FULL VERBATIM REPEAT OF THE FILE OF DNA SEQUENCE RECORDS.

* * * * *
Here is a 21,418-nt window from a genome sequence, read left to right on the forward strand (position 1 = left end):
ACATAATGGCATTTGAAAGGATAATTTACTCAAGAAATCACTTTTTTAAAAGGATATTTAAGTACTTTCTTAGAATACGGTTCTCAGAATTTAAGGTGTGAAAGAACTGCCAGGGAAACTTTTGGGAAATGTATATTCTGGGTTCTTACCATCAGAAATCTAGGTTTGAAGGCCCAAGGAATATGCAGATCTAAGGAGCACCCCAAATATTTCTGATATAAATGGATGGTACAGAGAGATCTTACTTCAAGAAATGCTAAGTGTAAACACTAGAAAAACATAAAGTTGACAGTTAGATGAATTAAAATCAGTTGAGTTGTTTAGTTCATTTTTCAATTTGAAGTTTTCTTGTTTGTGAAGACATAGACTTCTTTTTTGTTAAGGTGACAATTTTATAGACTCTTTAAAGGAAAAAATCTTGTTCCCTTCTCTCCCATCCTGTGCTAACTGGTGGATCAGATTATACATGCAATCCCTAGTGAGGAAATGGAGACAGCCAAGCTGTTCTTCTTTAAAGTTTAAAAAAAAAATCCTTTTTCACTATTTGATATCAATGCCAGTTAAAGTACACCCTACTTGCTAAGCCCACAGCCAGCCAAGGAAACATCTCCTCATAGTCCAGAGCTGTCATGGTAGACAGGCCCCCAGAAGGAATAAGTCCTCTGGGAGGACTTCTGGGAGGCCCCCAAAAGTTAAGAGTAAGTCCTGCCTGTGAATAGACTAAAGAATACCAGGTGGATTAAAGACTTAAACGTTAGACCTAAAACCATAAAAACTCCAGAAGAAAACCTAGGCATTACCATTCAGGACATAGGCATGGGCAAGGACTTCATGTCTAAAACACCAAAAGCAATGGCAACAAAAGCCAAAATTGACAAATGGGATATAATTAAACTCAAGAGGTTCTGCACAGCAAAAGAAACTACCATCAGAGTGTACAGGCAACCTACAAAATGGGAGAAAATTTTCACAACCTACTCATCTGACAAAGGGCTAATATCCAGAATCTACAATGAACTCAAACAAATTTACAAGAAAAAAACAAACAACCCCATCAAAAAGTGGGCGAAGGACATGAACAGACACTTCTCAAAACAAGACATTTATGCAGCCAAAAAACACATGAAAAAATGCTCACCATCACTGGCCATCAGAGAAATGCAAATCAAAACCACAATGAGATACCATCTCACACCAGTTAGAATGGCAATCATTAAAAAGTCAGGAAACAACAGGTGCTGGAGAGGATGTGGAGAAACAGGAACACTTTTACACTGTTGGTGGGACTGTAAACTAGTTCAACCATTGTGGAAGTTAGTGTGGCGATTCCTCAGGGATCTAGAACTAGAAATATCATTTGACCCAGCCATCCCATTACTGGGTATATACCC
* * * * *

Here is a 21,418-nt window from a genome sequence, read left to right on the forward strand (position 1 = left end):
ACATAATGGCATTTGAAAGGATAATTTACTCAAGAAATCACTTTTTTAAAAGGATATTTAAGTACTTTCTTAGAATACGGTTCTCAGAATTTAAGGTGTGAAAGAACTGCCAGGGAAACTTTTGGGAAATGTATATTCTGGGTTCTTACCATCAGAAATCTAGGTTTGAAGGCCCAAGGAATATGCAGATCTAAGGAGCACCCCAAATATTTCTGATATAAATGGATGGTACAGAGAGATCTTACTTCAAGAAATGCTAAGTGTAAACACTAGAAAAACATAAAGTTGACAGTTAGATGAATTAAAATCAGTTGAGTTGTTTAGTTCATTTTTCAATTTGAAGTTTTCTTGTTTGTGAAGACATAGACTTCTTTTTTGTTAAGGTGACAATTTTATAGACTCTTTAAAGGAAAAAATCTTGTTCCCTTCTCTCCCATCCTGTGCTAACTGGTGGATCAGATTATACATGCAATCCCTAGTGAGGAAATGGAGACAGCCAAGCTGTTCTTCTTTAAAGTTTAAAAAAAAAATCCTTTTTCACTATTTGATATCAATGCCAGTTAAAGTACACCCTACTTGCTAAGCCCACAGCCAGCCAAGGAAACATCTCCTCATAGTCCAGAGCTGTCATGGTAGACAGGCCCCCAGAAGGAATAAGTCCTCTGGGAGGACTTCTGGGAGGCCCCCAAAAGTTAAGAGTAAGTCCTGCCTGTGAATAGACTAAAGAATACCAGGTGGATTAAAGACTTAAACGTTAGACCTAAAACCATAAAAACTCCAGAAGAAAACCTAGGCATTACCATTCAGGACATAGGCATGGGCAAGGACTTCATGTCTAAAACACCAAAAGCAATGGCAACAAAAGCCAAAATTGACAAATGGGATATAATTAAACTCAAGAGGTTCTGCACAGCAAAAGAAACTACCATCAGAGTGTACAGGCAACCTACAAAATGGGAGAAAATTTTCACAACCTACTCATCTGACAAAGGGCTAATATCCAGAATCTACAATGAACTCAAACAAATTTACAAGAAAAAAACAAACAACCCCATCAAAAAGTGGGCGAAGGACATGAACAGACACTTCTCAAAACAAGACATTTATGCAGCCAAAAAACACATGAAAAAATGCTCACCATCACTGGCCATCAGAGAAATGCAAATCAAAACCACAATGAGATACCATCTCACACCAGTTAGAATGGCAATCATTAAAAAGTCAGGAAACAACAGGTGCTGGAGAGGATGTGGAGAAACAGGAACACTTTTACACTGTTGGTGGGACTGTAAACTAGTTCAACCATTGTGGAAGTTAGTGTGGCGATTCCTCAGGGATCTAGAACTAGAAATATCATTTGACCCAGCCATCCCATTACTGGGTATATACCC